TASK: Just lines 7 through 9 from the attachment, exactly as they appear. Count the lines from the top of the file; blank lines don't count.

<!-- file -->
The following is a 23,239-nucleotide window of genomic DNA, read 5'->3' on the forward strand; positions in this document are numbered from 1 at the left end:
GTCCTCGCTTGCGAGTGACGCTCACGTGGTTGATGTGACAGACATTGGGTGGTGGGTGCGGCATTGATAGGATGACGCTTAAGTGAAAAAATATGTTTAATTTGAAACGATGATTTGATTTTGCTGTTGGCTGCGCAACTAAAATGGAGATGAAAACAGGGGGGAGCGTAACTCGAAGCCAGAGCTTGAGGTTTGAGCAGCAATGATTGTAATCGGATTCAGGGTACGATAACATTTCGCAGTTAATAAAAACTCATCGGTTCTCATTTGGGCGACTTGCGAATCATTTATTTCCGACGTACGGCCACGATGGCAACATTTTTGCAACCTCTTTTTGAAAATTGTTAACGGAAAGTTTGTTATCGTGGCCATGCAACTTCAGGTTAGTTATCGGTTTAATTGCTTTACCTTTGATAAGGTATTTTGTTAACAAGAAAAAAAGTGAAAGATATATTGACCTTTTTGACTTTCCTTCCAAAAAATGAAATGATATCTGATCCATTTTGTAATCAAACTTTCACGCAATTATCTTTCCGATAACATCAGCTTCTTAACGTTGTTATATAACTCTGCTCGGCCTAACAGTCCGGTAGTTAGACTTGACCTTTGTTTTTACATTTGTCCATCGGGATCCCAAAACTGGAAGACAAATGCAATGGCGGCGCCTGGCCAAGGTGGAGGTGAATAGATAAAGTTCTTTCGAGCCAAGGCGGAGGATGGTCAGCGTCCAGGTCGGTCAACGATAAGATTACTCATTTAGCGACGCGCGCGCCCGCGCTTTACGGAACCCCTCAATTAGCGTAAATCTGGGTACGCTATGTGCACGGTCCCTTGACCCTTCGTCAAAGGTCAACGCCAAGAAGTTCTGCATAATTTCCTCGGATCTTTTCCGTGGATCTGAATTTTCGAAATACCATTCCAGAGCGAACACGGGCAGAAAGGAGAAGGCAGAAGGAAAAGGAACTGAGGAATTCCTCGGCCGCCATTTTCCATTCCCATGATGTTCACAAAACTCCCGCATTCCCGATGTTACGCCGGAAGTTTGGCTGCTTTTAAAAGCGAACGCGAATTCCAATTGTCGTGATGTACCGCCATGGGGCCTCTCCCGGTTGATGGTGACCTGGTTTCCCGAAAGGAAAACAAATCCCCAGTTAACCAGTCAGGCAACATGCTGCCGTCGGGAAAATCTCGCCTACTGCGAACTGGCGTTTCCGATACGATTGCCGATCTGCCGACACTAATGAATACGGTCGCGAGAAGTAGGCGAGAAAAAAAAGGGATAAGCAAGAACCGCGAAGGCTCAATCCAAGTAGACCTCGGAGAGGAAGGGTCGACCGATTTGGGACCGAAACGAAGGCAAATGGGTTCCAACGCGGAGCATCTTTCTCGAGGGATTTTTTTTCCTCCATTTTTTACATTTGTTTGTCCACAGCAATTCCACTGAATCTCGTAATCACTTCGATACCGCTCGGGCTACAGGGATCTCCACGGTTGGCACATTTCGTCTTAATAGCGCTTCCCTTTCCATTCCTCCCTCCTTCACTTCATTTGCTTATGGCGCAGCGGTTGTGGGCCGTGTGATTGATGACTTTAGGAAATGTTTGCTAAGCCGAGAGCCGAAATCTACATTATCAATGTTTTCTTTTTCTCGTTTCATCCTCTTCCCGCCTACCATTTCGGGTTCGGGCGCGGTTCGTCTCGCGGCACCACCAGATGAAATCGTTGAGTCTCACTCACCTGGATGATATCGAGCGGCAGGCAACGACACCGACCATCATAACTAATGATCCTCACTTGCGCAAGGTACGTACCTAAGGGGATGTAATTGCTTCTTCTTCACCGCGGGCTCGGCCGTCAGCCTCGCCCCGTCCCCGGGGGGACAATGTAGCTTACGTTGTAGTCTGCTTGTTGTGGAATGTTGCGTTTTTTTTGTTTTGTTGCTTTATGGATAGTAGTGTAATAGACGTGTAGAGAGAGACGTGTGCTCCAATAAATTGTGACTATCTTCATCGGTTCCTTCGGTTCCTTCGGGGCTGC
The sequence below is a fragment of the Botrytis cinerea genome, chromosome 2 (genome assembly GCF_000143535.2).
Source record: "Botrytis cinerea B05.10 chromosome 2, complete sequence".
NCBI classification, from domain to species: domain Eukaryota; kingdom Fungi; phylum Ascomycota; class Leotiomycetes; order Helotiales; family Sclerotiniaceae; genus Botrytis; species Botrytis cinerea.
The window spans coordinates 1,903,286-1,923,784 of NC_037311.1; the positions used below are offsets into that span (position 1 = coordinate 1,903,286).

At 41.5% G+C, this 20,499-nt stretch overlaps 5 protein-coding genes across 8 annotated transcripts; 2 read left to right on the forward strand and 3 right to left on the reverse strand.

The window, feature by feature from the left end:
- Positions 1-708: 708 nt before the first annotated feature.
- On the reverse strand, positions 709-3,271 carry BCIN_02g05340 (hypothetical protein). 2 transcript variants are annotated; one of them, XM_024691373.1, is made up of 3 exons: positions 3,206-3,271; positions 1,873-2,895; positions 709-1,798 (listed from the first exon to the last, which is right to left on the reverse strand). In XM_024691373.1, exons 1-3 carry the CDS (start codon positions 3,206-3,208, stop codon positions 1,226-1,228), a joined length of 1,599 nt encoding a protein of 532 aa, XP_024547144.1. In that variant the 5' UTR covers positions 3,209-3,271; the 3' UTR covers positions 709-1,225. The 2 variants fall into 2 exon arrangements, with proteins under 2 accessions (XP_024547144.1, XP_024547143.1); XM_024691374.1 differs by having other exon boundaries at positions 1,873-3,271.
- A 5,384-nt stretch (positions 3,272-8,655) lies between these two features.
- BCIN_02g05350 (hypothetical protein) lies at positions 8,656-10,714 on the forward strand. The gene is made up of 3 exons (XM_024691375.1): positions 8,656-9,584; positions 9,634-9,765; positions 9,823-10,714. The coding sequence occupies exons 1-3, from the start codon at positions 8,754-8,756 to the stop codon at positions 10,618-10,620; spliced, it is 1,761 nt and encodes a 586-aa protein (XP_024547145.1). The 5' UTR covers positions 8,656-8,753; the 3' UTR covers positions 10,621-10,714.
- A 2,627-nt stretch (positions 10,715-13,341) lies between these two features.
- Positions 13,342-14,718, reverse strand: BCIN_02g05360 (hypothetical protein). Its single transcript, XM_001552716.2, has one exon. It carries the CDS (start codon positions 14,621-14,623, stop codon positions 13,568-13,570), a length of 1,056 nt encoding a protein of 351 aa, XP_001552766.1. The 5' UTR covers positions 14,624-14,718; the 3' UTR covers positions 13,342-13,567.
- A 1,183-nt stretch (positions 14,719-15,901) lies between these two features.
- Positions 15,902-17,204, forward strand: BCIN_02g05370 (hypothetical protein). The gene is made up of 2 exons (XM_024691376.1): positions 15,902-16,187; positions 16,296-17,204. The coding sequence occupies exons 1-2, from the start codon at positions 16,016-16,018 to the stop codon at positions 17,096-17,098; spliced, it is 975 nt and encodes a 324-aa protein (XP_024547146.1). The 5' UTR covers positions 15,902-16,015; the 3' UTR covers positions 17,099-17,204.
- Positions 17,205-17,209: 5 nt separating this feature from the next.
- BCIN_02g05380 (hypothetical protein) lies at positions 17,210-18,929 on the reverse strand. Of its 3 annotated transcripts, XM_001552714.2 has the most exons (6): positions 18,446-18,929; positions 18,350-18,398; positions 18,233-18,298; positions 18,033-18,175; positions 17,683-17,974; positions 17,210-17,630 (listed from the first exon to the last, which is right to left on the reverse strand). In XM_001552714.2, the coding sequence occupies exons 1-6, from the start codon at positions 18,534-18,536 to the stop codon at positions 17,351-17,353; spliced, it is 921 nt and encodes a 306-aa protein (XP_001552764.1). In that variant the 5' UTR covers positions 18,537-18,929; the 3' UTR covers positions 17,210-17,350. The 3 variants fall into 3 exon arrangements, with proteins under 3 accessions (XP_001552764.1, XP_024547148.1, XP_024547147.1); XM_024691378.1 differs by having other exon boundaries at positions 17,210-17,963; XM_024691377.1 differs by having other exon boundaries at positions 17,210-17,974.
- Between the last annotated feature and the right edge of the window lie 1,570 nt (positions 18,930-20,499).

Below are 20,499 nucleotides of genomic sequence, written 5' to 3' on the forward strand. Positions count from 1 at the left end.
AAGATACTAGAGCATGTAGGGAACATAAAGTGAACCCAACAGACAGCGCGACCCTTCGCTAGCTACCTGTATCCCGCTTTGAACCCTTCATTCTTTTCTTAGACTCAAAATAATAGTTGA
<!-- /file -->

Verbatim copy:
At 41.5% G+C, this 20,499-nt stretch overlaps 5 protein-coding genes across 8 annotated transcripts; 2 read left to right on the forward strand and 3 right to left on the reverse strand.

The window, feature by feature from the left end:
- Positions 1-708: 708 nt before the first annotated feature.